Cut Your Grass Short Long grass makes it easier for ticks to hide and move around protected. Shorter grass gives them less cover so it’s easier for predators to spot them and catch them.

Trim your grass regularly to discourage them from moving around.

Also, don’t just cut the grass and leave the clippings laying around. Pick them up and get rid of them. Make sure you wear gloves and long sleeves when you do because there are probably some ticks in the grass piles.

Get Rid of Weeds – Perhaps more than grass, ticks look for weeds to offer a sanctuary against predators. They can hide and it’s harder for animals like squirrels to get to them there.

Indeed, a lot of tick bites happen when people venture into a thicker brush in the forest, so it’s natural to think that more ticks live there. Stay on top of weeds in your yard or garden and that will go a long way in keeping tick numbers low.

Find a Good Pest Control Company – Of course, you can always leave solving your tick problem to the experts. Not everyone can just wait for a flock of wild turkeys to come around.

If you’re worried about ticks and don’t have a lot of natural wild predators near you, look for a pest control company that can come and treat your property for ticks. They will have years of experience in the area and will know what needs to be done to get rid of them for good.

Treat Your Yard Yourself – You can also try treating the lawn yourself to save some money. Most neighborhood hardware or lawn and garden stores will have tick treatment solutions available. Give some a try and see what works.

Preventing Tick Bites

You can go to great lengths to eradicate tick populations, but sometimes they just seem to keep on coming. Especially in the summer, ticks can seem to be everywhere, and things like taking your dog for a walk or letting your kids outside to play in the yard can be worrisome.

Prevention is a great way to limit the risk of tick bites and keep everyone safe. The best thing you can do is wear long sleeves and pants whenever you’re out playing in the woods or walking through long grass. To be extra careful, tuck your pants into your socks to stop ticks from crawling under your pant legs.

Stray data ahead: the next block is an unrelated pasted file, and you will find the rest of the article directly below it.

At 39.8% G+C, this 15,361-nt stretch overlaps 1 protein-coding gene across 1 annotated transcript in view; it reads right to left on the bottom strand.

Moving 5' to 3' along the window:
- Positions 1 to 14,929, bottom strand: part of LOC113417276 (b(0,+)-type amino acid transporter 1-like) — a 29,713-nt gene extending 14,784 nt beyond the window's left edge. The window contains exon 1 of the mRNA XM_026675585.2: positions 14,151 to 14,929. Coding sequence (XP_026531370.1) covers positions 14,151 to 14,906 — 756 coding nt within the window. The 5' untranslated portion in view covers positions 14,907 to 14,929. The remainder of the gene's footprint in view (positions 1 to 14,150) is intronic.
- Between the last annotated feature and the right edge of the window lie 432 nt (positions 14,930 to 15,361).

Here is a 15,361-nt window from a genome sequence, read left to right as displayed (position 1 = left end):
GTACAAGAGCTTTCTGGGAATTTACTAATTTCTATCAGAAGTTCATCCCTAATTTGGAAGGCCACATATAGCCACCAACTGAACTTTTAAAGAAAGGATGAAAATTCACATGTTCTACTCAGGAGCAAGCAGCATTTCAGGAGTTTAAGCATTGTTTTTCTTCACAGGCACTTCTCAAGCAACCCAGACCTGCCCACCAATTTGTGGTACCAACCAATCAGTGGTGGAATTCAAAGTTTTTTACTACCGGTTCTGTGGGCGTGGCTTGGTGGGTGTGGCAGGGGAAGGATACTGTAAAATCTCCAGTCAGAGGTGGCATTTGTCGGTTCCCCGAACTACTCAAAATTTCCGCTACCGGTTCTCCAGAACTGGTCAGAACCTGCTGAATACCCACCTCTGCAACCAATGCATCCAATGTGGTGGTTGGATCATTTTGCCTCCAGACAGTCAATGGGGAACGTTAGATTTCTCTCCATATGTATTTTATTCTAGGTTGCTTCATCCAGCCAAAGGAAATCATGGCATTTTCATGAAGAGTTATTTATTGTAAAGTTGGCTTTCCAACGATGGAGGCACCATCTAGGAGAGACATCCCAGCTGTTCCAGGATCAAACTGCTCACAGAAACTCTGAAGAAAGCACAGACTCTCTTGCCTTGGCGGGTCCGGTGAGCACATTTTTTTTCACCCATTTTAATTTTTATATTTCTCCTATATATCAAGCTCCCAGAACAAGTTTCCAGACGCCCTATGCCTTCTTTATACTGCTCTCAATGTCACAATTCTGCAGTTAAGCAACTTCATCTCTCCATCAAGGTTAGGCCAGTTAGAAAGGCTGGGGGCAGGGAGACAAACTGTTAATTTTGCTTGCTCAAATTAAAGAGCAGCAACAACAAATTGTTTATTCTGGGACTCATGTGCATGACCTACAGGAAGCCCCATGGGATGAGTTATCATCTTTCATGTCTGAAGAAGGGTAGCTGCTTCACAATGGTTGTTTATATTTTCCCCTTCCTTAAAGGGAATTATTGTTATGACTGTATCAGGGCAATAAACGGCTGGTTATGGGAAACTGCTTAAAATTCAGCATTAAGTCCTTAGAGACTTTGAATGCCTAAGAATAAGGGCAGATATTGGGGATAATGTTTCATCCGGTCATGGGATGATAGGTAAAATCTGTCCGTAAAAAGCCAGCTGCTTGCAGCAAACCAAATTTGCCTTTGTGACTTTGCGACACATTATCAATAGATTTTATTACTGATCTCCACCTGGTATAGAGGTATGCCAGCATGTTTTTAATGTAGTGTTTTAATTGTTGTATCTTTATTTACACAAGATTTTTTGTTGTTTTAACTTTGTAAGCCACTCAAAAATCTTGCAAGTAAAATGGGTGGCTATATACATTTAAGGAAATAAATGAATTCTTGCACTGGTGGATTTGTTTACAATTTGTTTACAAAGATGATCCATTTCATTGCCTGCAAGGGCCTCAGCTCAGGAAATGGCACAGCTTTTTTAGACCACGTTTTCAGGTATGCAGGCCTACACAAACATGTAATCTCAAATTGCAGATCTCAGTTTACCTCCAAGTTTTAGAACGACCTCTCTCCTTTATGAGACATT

Spray you and your family with some tick-deterring bug spray.

Whenever you come back inside from a trip through brush or in forested areas, inspect yourself, the kids, and any pets for ticks. You should go inch by inch over the body to make sure you don’t miss any spots.

Ticks are small, so it’s easy to confuse them for a mole or something else like that. Take your time and, hopefully, if you do find any ticks, it will be before they take a bite.

Finally, if you’re extremely worried about ticks, you can always avoid tick-infested areas. Many local governments post warnings about places where there have been a higher number of reported tick bites. Steering clear from these forests or parks can reduce the chances of getting bitten.

The Final Word

Thankfully, we live in a world where, in general, ecosystems balance. Ticks are a pain, but there are a lot of wild predators out there to keep their numbers in control.

What happens, though, is that as humans take measures to push things like reptiles and squirrels out, ticks have free reign. Doing some small things to encourage wild predators to come and eat up all of your ticks could be the prevention tip you’ve been looking for.